Start Date

22-5-2012 4:30 PM

End Date

22-5-2012 6:00 PM

Document Type

Event

Description

The endocrine pancreas contains multiple cell types co-localized into clusters called the islets of Langerhans. The predominant cell types include alpha and beta cells, which produce glucagon and insulin, respectively. The regulated release of these hormones maintains whole body glucose homeostasis, essential to prevent complications from diabetes (e.g. blindness, kidney failure, and cardiovascular disease). In type 1 diabetes, an autoimmune reaction destroys the beta cells and patients must monitor their blood sugar levels and inject insulin in order to maintain euglycemia. In type 2 diabetes, the beta cells fail to produce sufficient insulin to overcome the individual’s decreased insulin sensitivity. Most studies to date have focused on whole islets, which are very heterogeneous. Recent focus has shifted to studying the individual islet cell subsets (i.e. alpha, beta, delta, PP, and other cell types). Unlike immunological cells, surface molecule reagents do not yet exist to specifically distinguish beta from alpha cells. We have successfully isolated pure populations of insulin producing beta cells and glucagon producing alpha cells by using intracellular hormone staining and fluorescence activated cell sorting. We present data that describe the ratio of beta cells to alpha cells across gender, age, and BMI. Further, we have characterized the miRNA profiles of alpha and beta cells and have begun to investigate the unique gene expression patterns of the two cell types. By developing the ability to profile multiple characteristics of alpha and beta cells, we hope to determine how gene, miRNA, and protein profiles change under environmental conditions that lead to beta cell failure, and others that may promote beta cell health or stimulate beta cell growth and proliferation.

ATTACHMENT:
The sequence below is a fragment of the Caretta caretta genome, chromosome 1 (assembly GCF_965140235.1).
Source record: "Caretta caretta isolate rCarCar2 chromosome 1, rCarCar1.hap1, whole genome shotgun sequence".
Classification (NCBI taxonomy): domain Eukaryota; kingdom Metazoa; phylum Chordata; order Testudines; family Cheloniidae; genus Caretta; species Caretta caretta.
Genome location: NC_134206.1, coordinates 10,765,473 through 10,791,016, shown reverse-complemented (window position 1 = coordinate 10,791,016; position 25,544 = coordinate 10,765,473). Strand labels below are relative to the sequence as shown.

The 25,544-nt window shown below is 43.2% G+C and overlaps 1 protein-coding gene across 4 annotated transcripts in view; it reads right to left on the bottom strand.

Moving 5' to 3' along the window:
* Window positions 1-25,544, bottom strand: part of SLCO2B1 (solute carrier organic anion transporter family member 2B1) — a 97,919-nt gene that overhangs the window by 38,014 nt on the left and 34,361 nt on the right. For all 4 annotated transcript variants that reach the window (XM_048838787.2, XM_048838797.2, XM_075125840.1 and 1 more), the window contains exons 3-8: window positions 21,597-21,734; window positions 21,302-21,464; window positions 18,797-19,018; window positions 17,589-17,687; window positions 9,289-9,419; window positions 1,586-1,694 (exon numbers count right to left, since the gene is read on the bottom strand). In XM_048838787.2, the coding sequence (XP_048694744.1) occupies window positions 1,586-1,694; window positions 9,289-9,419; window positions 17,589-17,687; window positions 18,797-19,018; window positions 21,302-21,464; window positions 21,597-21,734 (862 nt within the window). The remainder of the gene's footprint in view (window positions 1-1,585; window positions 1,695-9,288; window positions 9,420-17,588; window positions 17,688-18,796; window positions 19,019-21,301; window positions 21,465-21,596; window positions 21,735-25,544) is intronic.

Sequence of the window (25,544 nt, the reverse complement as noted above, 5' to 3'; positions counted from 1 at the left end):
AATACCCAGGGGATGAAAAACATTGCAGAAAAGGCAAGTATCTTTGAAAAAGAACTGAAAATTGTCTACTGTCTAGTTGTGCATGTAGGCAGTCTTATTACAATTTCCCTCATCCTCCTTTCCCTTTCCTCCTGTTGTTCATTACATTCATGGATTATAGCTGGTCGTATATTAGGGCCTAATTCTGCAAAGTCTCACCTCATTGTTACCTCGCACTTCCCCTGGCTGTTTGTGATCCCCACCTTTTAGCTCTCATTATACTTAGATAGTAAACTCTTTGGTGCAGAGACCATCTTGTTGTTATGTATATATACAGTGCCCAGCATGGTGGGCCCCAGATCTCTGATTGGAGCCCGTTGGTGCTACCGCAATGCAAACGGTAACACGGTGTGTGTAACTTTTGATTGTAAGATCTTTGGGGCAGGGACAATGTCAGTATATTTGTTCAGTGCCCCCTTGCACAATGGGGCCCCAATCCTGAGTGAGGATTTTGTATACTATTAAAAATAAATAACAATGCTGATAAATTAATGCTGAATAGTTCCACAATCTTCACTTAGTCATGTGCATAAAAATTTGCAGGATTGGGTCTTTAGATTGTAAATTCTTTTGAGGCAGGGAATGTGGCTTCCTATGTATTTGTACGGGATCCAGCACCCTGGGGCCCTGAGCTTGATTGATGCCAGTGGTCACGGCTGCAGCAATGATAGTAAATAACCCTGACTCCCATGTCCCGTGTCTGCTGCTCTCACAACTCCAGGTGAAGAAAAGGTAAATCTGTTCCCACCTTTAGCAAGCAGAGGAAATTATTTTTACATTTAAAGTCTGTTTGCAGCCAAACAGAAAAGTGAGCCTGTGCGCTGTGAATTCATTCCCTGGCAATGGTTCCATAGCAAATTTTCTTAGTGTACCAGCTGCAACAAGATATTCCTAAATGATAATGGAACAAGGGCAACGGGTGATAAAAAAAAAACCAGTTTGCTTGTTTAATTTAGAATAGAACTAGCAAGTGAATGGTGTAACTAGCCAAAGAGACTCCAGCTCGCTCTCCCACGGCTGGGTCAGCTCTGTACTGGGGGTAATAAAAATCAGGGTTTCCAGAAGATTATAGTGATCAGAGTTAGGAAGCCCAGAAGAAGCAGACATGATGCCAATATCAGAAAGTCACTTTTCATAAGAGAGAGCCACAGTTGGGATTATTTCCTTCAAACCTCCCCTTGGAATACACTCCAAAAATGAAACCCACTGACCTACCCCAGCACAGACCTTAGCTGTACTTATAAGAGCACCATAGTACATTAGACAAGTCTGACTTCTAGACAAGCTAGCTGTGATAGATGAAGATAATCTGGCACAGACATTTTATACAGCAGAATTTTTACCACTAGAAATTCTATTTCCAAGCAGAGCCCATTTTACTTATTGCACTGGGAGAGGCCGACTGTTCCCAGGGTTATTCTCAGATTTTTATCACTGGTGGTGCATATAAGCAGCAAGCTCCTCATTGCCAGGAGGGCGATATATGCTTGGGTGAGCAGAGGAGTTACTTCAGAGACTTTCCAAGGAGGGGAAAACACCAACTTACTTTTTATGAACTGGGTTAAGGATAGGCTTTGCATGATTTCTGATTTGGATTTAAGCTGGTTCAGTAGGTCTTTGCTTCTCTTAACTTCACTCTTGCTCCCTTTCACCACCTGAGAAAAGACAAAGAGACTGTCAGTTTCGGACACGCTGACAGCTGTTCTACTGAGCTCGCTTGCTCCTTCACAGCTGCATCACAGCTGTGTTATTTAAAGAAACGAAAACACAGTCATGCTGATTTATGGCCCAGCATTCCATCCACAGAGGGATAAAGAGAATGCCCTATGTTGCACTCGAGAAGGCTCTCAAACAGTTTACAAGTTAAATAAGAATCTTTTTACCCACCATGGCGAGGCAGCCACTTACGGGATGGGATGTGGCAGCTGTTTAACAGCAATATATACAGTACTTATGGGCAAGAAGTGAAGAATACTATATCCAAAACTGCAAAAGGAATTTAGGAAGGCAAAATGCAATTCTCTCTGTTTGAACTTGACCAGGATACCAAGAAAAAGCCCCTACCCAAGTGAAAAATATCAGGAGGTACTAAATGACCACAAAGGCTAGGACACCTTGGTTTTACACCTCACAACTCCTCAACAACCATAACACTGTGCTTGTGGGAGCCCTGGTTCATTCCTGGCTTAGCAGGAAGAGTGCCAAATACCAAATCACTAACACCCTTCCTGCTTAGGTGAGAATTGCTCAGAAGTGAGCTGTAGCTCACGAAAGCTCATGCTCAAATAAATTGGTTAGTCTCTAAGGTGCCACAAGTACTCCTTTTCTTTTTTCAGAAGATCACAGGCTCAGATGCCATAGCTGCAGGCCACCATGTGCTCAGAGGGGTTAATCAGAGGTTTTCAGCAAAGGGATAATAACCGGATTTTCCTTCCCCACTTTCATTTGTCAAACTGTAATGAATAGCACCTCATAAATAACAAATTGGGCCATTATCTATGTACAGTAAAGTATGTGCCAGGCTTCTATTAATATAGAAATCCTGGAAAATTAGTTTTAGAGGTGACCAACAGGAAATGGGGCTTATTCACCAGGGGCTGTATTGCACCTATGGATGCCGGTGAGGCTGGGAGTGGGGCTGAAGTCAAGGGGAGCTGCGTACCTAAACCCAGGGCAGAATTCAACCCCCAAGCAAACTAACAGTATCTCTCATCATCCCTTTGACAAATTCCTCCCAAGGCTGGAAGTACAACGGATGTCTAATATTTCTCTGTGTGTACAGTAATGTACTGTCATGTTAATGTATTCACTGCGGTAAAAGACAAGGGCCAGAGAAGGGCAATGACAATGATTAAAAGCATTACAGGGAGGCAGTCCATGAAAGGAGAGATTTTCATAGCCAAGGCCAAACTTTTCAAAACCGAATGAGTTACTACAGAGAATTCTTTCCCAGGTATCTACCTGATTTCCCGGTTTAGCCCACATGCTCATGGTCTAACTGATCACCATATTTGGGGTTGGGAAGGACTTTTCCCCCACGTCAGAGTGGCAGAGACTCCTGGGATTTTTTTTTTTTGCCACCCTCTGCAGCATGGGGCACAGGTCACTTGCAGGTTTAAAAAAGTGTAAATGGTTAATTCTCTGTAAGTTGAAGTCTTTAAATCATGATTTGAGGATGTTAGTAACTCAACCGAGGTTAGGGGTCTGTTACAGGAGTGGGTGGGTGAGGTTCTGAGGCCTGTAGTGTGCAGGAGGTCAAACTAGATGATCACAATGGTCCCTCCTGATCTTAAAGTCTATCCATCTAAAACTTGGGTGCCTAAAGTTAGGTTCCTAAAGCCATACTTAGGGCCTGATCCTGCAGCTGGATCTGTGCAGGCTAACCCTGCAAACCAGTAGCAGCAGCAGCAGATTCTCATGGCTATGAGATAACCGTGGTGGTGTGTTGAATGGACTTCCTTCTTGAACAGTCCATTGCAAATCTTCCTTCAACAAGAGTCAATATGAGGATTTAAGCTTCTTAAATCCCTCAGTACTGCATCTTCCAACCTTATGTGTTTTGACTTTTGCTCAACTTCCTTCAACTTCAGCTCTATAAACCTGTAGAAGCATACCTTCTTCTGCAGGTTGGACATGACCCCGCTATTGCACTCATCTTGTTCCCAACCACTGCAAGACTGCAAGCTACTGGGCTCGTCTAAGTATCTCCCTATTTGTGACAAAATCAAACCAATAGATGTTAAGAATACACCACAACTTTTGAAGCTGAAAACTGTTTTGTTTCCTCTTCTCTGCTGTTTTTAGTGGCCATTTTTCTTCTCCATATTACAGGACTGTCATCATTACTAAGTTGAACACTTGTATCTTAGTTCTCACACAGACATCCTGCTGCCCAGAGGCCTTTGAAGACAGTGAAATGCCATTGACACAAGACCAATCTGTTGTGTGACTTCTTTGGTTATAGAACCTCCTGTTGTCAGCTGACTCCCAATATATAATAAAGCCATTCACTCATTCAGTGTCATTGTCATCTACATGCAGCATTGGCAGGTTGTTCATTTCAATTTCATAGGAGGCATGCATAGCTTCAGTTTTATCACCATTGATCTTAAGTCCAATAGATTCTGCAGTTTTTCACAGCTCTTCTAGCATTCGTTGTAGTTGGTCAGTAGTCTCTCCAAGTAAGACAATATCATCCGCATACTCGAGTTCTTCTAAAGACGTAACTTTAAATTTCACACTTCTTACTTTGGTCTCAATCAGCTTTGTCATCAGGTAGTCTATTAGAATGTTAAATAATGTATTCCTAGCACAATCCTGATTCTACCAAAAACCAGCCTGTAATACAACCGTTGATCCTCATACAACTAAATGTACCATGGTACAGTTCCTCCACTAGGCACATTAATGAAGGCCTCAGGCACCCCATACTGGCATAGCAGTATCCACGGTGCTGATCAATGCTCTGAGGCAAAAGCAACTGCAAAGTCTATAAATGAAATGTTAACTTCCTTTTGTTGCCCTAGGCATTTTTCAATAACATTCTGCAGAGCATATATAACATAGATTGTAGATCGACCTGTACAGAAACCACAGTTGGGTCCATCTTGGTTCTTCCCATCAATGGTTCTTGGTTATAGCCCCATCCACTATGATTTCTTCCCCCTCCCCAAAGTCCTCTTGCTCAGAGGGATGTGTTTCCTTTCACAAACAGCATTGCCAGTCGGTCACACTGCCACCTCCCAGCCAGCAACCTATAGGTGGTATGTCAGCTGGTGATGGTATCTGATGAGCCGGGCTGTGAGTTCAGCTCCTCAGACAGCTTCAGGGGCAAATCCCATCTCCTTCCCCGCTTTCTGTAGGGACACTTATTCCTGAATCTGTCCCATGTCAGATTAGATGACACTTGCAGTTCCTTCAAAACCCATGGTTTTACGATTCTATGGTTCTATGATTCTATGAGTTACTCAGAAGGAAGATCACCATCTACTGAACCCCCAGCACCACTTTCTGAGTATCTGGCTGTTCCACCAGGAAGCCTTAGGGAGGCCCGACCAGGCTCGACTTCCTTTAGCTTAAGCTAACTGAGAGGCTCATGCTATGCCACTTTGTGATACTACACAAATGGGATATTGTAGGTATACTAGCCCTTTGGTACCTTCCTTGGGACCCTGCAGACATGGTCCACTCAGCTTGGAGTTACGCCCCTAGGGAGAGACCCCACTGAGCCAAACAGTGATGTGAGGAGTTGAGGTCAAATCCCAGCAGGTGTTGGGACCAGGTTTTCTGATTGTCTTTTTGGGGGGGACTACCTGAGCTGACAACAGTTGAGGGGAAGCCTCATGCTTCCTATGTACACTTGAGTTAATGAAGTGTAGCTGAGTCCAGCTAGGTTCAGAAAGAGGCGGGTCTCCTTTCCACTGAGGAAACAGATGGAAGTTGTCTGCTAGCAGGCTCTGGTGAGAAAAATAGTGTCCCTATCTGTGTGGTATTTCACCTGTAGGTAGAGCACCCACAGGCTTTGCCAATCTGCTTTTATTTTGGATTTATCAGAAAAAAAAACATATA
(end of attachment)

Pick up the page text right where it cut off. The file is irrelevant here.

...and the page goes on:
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May 22nd, 4:30 PM May 22nd, 6:00 PM

Gene Expression and Profiling of Human Islet Cell Subtypes

The endocrine pancreas contains multiple cell types co-localized into clusters called the islets of Langerhans. The predominant cell types include alpha and beta cells, which produce glucagon and insulin, respectively. The regulated release of these hormones maintains whole body glucose homeostasis, essential to prevent complications from diabetes (e.g. blindness, kidney failure, and cardiovascular disease). In type 1 diabetes, an autoimmune reaction destroys the beta cells and patients must monitor their blood sugar levels and inject insulin in order to maintain euglycemia. In type 2 diabetes, the beta cells fail to produce sufficient insulin to overcome the individual’s decreased insulin sensitivity. Most studies to date have focused on whole islets, which are very heterogeneous. Recent focus has shifted to studying the individual islet cell subsets (i.e. alpha, beta, delta, PP, and other cell types). Unlike immunological cells, surface molecule reagents do not yet exist to specifically distinguish beta from alpha cells. We have successfully isolated pure populations of insulin producing beta cells and glucagon producing alpha cells by using intracellular hormone staining and fluorescence activated cell sorting. We present data that describe the ratio of beta cells to alpha cells across gender, age, and BMI. Further, we have characterized the miRNA profiles of alpha and beta cells and have begun to investigate the unique gene expression patterns of the two cell types. By developing the ability to profile multiple characteristics of alpha and beta cells, we hope to determine how gene, miRNA, and protein profiles change under environmental conditions that lead to beta cell failure, and others that may promote beta cell health or stimulate beta cell growth and proliferation.

 

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